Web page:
(2) what estimate he has made of the number of (a) spouses and (b) civil partners of police officers who have died while on duty who would lose their survivor benefits under the Police Pension Scheme were they to remarry or cohabit.
Under the provisions for police injury benefits, which are not dependent on pension scheme membership, a special or augmented pension of up to half the officer's pensionable pay is payable to a surviving spouse or civil partner where the officer dies as a result of an injury received without their own default in the execution of their duty as a constable. Under the Police Pension Scheme 1987 (old scheme) an ordinary pension of up to one third the officer's pensionable pay is payable to a surviving spouse or civil partner where the officer dies in service, whether or not they were on duty at the time.
Police pensions and police injury benefits are administrated locally by the police authority for the force concerned and details of the number of surviving spouses and civil partners of officers who died while on duty and of the cost of their pensions are not held centrally. However, it is estimated that in the region of 400 surviving spouses are in receipt of a special or augmented pension in the UK. About half of this number are in respect of police officers who died in Northern Ireland. No separate estimate has been made of the number of surviving civil partners in receipt of such a pension but the estimate given for spouses can still be taken to include civil partners in view of the relatively short time since the start of civil partnerships.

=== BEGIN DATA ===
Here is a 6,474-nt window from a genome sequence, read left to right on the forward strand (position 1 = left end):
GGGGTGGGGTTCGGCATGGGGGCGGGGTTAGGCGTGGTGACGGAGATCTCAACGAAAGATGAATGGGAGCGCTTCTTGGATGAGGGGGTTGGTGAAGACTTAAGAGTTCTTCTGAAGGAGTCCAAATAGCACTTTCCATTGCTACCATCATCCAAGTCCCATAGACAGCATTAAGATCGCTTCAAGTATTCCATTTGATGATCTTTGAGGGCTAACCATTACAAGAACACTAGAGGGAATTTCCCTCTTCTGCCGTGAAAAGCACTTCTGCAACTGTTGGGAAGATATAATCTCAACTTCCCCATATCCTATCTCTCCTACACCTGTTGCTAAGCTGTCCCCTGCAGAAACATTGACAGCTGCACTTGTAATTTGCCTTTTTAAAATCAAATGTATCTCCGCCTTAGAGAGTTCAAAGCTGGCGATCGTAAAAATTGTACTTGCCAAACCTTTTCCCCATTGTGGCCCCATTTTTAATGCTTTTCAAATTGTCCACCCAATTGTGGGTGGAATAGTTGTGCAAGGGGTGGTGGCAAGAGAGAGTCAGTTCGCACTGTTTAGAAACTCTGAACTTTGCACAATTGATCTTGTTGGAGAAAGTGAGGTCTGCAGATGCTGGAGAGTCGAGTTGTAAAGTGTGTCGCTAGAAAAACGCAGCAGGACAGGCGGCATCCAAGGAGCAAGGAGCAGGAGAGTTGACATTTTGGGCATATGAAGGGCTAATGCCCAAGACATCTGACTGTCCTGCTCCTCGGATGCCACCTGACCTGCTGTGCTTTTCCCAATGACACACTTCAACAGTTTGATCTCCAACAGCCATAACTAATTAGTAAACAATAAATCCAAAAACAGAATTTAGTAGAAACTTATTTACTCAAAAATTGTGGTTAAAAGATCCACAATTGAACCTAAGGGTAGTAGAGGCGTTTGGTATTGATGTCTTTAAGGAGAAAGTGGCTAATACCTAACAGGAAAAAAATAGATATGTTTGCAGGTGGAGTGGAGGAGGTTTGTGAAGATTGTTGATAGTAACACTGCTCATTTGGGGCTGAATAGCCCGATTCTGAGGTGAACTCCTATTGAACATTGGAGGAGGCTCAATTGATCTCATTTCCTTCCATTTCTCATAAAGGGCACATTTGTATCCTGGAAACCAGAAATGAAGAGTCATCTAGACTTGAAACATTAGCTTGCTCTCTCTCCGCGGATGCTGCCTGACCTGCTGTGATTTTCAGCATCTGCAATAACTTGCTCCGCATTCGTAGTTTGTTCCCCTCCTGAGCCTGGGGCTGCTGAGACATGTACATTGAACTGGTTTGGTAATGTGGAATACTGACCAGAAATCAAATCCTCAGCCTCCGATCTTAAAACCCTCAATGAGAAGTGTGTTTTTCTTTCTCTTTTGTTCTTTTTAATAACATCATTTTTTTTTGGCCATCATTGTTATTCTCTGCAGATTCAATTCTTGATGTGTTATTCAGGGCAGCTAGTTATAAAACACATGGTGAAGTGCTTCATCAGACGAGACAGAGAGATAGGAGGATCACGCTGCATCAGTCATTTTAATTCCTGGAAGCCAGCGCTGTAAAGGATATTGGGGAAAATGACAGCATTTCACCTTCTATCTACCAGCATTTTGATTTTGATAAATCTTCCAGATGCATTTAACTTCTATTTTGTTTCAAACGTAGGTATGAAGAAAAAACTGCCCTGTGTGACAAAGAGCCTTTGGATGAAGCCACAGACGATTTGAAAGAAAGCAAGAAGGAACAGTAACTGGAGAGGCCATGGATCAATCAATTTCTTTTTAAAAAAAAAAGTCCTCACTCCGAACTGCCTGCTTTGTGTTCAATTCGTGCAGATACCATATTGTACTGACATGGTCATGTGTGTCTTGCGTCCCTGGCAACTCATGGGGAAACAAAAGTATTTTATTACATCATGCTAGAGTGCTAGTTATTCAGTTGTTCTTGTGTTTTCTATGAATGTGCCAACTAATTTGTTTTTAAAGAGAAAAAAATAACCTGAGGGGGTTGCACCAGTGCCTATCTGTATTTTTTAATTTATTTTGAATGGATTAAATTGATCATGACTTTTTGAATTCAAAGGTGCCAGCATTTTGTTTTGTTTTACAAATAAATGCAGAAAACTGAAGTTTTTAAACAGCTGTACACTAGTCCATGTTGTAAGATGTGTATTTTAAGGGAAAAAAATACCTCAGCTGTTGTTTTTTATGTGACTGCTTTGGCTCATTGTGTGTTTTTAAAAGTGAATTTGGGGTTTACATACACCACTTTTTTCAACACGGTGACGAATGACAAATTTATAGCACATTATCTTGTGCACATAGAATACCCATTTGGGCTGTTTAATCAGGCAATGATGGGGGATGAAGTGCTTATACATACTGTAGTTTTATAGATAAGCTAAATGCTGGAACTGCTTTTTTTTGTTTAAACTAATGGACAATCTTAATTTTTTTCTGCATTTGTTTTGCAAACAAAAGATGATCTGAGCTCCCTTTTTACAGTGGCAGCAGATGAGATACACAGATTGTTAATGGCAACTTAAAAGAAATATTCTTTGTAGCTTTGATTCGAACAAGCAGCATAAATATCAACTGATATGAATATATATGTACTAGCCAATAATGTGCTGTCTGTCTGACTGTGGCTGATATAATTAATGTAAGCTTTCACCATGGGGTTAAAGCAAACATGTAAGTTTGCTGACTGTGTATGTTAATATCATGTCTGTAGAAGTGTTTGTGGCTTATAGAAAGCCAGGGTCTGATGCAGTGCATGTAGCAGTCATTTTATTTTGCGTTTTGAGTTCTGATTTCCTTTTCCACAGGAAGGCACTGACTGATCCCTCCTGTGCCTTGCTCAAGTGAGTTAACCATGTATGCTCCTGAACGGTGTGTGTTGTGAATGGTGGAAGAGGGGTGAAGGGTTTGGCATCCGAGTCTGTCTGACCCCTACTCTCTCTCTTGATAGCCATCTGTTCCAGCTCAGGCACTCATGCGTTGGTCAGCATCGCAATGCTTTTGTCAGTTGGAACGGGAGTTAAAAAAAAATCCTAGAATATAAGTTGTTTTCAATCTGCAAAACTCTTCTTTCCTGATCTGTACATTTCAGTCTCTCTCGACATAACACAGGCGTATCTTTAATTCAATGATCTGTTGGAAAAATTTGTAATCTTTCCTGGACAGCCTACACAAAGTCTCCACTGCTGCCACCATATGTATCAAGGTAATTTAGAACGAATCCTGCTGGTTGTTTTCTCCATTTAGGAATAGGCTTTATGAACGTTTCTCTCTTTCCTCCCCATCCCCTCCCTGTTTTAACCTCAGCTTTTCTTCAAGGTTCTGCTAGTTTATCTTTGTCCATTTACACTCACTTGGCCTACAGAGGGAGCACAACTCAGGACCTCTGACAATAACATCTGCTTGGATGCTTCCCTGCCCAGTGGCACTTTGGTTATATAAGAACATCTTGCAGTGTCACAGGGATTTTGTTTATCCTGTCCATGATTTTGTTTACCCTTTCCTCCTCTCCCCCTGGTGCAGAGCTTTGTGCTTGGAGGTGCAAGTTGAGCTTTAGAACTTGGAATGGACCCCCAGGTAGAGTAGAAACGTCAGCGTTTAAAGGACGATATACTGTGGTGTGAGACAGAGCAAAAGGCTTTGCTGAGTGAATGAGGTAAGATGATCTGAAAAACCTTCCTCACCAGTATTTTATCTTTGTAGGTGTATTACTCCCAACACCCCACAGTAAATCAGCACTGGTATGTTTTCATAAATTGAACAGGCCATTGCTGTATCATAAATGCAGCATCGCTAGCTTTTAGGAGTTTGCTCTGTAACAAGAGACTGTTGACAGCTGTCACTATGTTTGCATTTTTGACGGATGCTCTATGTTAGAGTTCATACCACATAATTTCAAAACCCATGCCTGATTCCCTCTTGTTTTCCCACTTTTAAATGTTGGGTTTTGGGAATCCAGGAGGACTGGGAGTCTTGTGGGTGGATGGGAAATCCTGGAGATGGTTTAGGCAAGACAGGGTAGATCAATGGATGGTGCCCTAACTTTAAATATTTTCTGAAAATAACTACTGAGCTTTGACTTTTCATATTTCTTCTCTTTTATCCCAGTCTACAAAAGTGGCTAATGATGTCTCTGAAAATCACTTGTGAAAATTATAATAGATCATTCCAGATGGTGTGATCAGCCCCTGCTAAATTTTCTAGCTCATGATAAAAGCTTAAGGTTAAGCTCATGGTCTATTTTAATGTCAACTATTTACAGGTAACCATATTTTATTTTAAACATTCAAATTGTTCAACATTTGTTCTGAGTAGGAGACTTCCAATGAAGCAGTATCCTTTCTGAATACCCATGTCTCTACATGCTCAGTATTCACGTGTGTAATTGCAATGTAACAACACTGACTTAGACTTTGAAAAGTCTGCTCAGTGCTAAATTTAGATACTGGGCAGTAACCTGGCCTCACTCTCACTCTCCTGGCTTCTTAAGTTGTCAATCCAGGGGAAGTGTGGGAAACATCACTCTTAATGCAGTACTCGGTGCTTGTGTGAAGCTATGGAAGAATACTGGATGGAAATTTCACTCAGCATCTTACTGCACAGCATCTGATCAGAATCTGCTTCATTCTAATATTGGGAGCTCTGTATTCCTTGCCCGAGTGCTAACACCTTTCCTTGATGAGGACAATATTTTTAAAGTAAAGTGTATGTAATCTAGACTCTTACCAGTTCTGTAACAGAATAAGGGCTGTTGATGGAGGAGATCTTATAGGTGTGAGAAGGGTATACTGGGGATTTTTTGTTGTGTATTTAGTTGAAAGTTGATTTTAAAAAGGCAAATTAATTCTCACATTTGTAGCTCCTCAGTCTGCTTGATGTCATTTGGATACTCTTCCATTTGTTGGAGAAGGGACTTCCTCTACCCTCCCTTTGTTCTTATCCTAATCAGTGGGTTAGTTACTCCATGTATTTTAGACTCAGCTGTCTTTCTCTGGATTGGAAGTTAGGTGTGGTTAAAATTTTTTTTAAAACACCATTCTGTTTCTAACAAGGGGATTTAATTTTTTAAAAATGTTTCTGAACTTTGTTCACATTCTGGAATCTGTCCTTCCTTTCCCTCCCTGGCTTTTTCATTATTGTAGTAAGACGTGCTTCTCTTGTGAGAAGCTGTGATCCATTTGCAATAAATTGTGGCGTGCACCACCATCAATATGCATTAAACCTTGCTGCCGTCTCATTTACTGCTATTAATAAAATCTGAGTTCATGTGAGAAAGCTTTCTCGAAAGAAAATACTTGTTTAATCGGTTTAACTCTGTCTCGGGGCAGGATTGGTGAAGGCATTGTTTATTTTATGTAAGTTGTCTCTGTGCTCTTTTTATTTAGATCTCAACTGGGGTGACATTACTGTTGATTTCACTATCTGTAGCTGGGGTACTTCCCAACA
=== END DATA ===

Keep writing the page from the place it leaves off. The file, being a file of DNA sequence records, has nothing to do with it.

The Government Actuary's Department has estimated that the capitalised extra cost of making these pensions life-long to be between £10 million and £20 million. This estimate is indicative only since it is subject to a considerable degree of uncertainty. The capital cost would manifest itself in additional cash expenditure over a period of decades peaking in 10 to 20 years' time. This cost only relates to survivor pensions currently in payment. There would also be additional costs relating to pensions to spouses and civil partners of police officers who die in the future as result of an injury received in the execution of their duty. The cost does not include the reinstatement of any pension that has already ceased on remarriage, formation of a civil partnership or cohabitation, or the backdating of any such restored pension.
The Government Actuary's Department has also estimated the capitalised extra cost of making all survivor pensions life-long where they are payable upon an officer's death in service (i.e. ordinary pensions as well as special and augmented pensions) to be between £50 million to £100 million.